April 15, 2013

Thinking Sociologically About Education

SternheimerBy Karen Sternheimer

Ask just about anyone about how to improve public education and they’ll likely give you an answer: Hire better teachers. Fire bad teachers. Instill more discipline. Include more art and music in the curriculum. Go back to the basics. Involve multicultural lesson plans. Allow students to use vouchers to attend private schools. Create more public charter schools.

All of these ideas have been implemented somewhere, each with fans and critics. None has been proven to be a cure-all, but for supporters, they seem like simple solutions that should be put in place as soon as possible.

Education is a great example of the multifaceted nature of social issues. And while single solutions are easy for us to understand and form an opinion about, they are not necessarily helpful in the long run. Applying core concepts can help us understand why and move us towards a more complete understanding of education as a social institution.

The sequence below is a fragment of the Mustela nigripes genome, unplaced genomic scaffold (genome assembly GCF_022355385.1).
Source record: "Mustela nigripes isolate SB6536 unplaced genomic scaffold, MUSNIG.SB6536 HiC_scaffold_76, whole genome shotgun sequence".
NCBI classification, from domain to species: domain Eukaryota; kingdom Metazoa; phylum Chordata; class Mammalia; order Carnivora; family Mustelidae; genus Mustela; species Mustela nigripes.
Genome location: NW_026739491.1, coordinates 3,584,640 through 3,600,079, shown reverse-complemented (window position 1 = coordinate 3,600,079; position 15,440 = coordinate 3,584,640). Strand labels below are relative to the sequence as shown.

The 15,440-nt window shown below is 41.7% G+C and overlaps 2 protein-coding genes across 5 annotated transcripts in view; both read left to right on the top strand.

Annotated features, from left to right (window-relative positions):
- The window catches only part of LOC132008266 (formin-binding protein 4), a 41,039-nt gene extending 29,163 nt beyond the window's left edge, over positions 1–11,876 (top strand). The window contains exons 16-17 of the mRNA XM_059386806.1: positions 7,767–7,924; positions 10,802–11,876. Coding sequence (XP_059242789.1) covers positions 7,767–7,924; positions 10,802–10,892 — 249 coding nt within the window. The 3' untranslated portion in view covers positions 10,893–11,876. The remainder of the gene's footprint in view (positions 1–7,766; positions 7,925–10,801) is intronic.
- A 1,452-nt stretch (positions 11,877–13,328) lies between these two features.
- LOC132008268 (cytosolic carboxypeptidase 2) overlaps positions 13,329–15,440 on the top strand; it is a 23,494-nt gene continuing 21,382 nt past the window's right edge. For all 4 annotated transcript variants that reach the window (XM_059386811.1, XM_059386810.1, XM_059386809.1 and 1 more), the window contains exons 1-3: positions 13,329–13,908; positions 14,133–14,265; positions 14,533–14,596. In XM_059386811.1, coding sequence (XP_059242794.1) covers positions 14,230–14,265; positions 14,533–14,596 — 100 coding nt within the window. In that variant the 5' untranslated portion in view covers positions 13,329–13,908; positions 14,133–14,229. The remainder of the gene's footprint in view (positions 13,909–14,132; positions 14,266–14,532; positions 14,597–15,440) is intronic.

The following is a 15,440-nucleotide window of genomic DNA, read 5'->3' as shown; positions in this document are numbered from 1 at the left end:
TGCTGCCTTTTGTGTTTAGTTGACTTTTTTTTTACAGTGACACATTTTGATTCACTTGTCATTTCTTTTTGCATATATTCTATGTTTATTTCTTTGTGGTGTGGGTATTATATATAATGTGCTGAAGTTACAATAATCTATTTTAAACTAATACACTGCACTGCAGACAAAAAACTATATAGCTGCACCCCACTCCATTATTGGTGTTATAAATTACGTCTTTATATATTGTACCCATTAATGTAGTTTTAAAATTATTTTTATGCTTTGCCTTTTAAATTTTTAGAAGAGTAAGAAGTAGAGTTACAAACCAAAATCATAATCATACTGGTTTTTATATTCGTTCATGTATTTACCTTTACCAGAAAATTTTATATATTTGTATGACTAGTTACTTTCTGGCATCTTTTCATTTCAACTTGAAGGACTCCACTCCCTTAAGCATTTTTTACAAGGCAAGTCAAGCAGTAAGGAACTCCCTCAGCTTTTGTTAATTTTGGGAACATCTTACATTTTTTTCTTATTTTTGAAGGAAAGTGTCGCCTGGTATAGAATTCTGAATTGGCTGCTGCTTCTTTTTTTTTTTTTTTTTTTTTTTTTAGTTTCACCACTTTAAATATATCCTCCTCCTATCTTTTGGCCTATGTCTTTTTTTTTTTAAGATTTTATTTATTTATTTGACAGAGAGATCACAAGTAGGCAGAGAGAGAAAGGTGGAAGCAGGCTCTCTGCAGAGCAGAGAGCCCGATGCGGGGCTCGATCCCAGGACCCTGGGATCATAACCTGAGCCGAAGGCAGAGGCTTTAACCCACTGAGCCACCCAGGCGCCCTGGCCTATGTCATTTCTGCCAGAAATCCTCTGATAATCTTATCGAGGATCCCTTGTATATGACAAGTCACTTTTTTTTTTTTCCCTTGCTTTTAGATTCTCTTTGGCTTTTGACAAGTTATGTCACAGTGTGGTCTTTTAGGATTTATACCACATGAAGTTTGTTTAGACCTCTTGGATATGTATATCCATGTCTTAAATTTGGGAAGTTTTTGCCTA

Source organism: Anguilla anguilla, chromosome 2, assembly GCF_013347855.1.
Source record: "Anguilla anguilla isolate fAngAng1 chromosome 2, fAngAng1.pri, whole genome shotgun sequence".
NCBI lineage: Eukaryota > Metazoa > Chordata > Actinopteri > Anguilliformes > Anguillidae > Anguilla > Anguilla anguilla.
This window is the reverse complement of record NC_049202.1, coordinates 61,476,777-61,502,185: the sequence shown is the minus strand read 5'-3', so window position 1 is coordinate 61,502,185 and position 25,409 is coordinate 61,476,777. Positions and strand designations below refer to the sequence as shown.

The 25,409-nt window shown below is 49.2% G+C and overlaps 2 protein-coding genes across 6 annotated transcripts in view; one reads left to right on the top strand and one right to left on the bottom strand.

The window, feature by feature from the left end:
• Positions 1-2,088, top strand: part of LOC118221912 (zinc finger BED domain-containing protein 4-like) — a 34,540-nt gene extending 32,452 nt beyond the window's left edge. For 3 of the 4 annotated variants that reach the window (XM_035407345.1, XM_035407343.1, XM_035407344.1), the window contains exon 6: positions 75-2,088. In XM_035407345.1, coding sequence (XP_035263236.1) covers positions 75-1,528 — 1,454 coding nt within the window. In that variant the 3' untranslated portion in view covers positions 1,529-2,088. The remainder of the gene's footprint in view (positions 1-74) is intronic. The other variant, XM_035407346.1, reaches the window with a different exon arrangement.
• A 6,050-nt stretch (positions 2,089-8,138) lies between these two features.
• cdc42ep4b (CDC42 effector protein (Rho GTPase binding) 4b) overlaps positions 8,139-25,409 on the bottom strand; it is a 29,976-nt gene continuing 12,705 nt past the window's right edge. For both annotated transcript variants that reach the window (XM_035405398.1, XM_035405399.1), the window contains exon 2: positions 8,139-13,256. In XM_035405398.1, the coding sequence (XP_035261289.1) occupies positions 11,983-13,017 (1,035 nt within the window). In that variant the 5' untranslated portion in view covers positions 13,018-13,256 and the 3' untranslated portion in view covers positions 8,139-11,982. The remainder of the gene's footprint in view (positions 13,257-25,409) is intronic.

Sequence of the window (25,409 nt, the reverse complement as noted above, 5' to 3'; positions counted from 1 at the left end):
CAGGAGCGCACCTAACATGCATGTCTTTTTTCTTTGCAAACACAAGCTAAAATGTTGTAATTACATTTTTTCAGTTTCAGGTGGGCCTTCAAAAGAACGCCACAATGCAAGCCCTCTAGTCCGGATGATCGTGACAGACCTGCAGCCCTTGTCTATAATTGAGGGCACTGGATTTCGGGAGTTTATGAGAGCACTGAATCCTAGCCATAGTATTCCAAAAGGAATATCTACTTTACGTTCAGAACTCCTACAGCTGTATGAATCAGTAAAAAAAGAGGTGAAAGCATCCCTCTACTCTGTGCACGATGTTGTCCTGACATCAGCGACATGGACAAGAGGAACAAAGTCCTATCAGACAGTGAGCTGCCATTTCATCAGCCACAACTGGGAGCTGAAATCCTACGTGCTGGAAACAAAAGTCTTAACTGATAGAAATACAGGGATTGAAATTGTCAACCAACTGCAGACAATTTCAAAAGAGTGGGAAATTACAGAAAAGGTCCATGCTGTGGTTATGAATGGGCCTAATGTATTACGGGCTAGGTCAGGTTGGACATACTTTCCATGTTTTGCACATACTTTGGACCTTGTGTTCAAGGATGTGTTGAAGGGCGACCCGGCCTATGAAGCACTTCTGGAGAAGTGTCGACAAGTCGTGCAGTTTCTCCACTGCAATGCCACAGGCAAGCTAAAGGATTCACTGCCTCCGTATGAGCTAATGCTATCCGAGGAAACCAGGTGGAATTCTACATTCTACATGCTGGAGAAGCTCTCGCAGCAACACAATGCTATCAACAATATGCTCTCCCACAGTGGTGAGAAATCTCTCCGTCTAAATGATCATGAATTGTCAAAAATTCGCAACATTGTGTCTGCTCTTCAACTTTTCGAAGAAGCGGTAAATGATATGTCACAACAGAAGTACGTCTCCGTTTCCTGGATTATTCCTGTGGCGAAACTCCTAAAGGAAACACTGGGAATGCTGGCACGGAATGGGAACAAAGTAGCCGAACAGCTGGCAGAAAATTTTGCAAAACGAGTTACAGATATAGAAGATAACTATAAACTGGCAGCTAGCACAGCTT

Sociological lesson #1: Understand the role of social structure

Social structure is a pattern of arrangements—often hidden from view—that shape and guide the way that social institutions (like education and government, for example) operate. Thinking about how education is rooted in social structure requires us to take a step back and consider how and why these institutions are organized.

Public schools in the United States have traditionally been locally operated, with students assigned to a particular school based on their neighborhood (although in times of segregation, some children could not attend their neighborhood school, another element of social structure). These schools were historically funded by property tax revenues, so children living in higher income areas traditionally attended better funded schools.